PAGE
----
3. f

            If you are going to use this pan for making stock, the All-Clad 8 quart stock pot is too wide. The idea stock pot is light (think stainless steel) but with a heavy bottom and a narrow opening, to minimize the amount of liquid that evaporates. My own stock pot is a stainless steel and inexpensive "pasta pot" that I got at a restaurant supply store (it has the pasta insert, so I use the pot for stock and for cooking 1 pound of pasta). I don't really use my All-Clad 8 quart stock pot that much, because I have a Le Cruset 5 1/2 quart round that I like better. So the All-Clad comes out to boil 1/2 pound of pasta (no need to use the big pasta pot for that) and for some soups, or when the Le Cruset is a bit too small.

            1. I don't think it's worth it for cooking. Something made with decent construction is all you really need to simmer a large mass of liquid.

              If you feel the need to splurge, go with something where the quality of the pan is important. Especially a specialty pan you know you'll use some, but not a lot.

              1. thanks for all the replies--I knew this was the right place to ask. Will check out the $40 sam's club option...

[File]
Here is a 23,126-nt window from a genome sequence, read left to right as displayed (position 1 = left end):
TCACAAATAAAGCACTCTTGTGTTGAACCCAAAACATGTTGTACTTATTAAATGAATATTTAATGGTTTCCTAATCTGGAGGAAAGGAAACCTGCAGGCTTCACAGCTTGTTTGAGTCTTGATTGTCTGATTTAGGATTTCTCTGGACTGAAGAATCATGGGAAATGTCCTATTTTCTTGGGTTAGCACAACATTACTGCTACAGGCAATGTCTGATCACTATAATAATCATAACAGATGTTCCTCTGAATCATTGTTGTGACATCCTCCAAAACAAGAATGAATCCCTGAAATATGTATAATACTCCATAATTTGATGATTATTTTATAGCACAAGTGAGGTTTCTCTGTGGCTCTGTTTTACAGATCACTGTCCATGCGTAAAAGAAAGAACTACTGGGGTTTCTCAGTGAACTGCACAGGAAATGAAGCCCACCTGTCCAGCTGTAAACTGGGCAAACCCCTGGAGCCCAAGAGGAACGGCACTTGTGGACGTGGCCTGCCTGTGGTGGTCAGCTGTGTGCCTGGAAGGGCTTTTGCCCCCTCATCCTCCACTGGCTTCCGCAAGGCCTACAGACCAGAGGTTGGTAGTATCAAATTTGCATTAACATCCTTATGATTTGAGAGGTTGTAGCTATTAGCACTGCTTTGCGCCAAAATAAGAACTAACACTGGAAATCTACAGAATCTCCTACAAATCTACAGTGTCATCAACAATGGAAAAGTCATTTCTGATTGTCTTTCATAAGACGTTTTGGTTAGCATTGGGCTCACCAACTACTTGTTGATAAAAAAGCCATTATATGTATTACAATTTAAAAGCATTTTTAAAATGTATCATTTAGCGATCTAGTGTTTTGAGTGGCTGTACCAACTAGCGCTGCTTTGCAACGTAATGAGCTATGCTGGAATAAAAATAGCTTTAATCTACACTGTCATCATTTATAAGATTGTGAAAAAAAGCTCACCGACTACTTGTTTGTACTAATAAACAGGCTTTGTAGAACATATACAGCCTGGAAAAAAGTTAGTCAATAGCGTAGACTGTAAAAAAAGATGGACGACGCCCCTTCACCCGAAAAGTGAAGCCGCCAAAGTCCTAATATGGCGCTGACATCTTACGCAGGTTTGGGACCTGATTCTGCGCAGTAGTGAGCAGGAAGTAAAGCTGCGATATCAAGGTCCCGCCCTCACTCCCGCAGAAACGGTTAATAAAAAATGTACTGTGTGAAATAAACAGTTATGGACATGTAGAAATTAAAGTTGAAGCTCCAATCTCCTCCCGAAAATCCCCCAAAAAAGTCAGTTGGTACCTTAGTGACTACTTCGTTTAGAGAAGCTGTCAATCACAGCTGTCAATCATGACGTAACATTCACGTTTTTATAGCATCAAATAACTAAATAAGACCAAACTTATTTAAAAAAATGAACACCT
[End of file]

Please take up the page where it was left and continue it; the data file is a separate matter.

1 Reply
                1. re: Budino

                  Another thing to do is check the Friday sales on Amazon.com (using the link-through from Chowhound, of course!).

                  I got a very nice Cuisinart stockpot from there a while back -- I think it was $25 and it qualified for free shipping as well (looking now, it's only $35).

                  Link: http://www.amazon.com/exec/obidos/tg/...

                2. I bought a cheaper stainless aluminum core stockpot last year and have been perfectly happy with it. I only use it for stock making or if I need to make more than 1lb of pasta and it works fine- I have never wished I bought something pricier. The aluminum core is reasonably thick so I have not had any problems with scorching and I am sure you could sautee food in there if you wanted.

                  Amazon link to the pan I bought which is currently $35 at amazon.


                  Link: http://www.amazon.com/exec/obidos/tg/...

                  1. I once received as a gift a 16qt stockpot made by Macy's, the cheapest of their "Tools of the Trade" line. It is awful. The metal is so thin and flimsy that not only does it somehow lose heat (getting a full pot of water to a good simmer is almost impossible), but it also warps and flexes whenever the heat changes. So as it warms up and cools down, it makes loud banging noises as the metal bends this way and that. I don't know if you need to go as far as All Clad, but you should beware of anything too cheap.


                    1. I have the AC 8 qt. and I really love it. Of course, I don't have the other pieces that the other posters mentioned, so maybe that's why I get more use out of mine. I use it for soup, pot roasts, osso buco, spaghetti sauce. I got a great deal on it on eBay and I like that it still looks like it did when I took it out of the box and will be around for a long time.

                      1 Reply
                      1. re: twinmommy

                        Want to kick it up a notch? Williams Sonoma is selling a seven ply All Clad 6 and 8 quart pot that is called D7 slow cooker; it is really more rondeau or dutch oven shape.